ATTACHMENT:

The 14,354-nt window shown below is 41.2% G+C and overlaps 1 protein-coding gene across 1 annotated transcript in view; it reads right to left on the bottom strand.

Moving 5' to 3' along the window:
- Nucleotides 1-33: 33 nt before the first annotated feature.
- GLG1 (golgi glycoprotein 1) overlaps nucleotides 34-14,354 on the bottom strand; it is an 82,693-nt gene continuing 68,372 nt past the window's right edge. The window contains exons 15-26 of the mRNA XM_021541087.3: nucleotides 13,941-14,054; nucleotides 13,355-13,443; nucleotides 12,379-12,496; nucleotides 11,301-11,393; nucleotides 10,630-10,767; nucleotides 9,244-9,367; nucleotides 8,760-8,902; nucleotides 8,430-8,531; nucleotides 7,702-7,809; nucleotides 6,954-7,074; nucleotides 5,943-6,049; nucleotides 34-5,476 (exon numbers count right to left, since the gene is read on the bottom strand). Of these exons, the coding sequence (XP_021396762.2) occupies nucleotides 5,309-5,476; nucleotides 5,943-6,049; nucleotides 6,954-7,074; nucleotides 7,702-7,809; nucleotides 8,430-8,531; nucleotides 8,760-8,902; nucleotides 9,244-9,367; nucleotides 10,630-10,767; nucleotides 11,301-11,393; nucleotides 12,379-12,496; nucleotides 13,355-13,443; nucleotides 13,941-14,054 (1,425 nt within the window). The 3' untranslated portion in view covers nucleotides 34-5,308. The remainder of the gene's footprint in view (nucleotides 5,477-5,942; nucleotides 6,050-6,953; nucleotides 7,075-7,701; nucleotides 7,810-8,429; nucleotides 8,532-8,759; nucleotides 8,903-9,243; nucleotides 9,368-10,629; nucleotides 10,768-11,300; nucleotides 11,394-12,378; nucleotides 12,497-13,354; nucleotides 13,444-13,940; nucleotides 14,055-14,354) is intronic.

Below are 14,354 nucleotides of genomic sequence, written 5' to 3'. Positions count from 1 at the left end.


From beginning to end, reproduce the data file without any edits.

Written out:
The 14,354-nt window shown below is 41.2% G+C and overlaps 1 protein-coding gene across 1 annotated transcript in view; it reads right to left on the bottom strand.

Moving 5' to 3' along the window:
- Nucleotides 1-33: 33 nt before the first annotated feature.
- GLG1 (golgi glycoprotein 1) overlaps nucleotides 34-14,354 on the bottom strand; it is an 82,693-nt gene continuing 68,372 nt past the window's right edge. The window contains exons 15-26 of the mRNA XM_021541087.3: nucleotides 13,941-14,054; nucleotides 13,355-13,443; nucleotides 12,379-12,496; nucleotides 11,301-11,393; nucleotides 10,630-10,767; nucleotides 9,244-9,367; nucleotides 8,760-8,902; nucleotides 8,430-8,531; nucleotides 7,702-7,809; nucleotides 6,954-7,074; nucleotides 5,943-6,049; nucleotides 34-5,476 (exon numbers count right to left, since the gene is read on the bottom strand). Of these exons, the coding sequence (XP_021396762.2) occupies nucleotides 5,309-5,476; nucleotides 5,943-6,049; nucleotides 6,954-7,074; nucleotides 7,702-7,809; nucleotides 8,430-8,531; nucleotides 8,760-8,902; nucleotides 9,244-9,367; nucleotides 10,630-10,767; nucleotides 11,301-11,393; nucleotides 12,379-12,496; nucleotides 13,355-13,443; nucleotides 13,941-14,054 (1,425 nt within the window). The 3' untranslated portion in view covers nucleotides 34-5,308. The remainder of the gene's footprint in view (nucleotides 5,477-5,942; nucleotides 6,050-6,953; nucleotides 7,075-7,701; nucleotides 7,810-8,429; nucleotides 8,532-8,759; nucleotides 8,903-9,243; nucleotides 9,368-10,629; nucleotides 10,768-11,300; nucleotides 11,394-12,378; nucleotides 12,497-13,354; nucleotides 13,444-13,940; nucleotides 14,055-14,354) is intronic.

Below are 14,354 nucleotides of genomic sequence, written 5' to 3'. Positions count from 1 at the left end.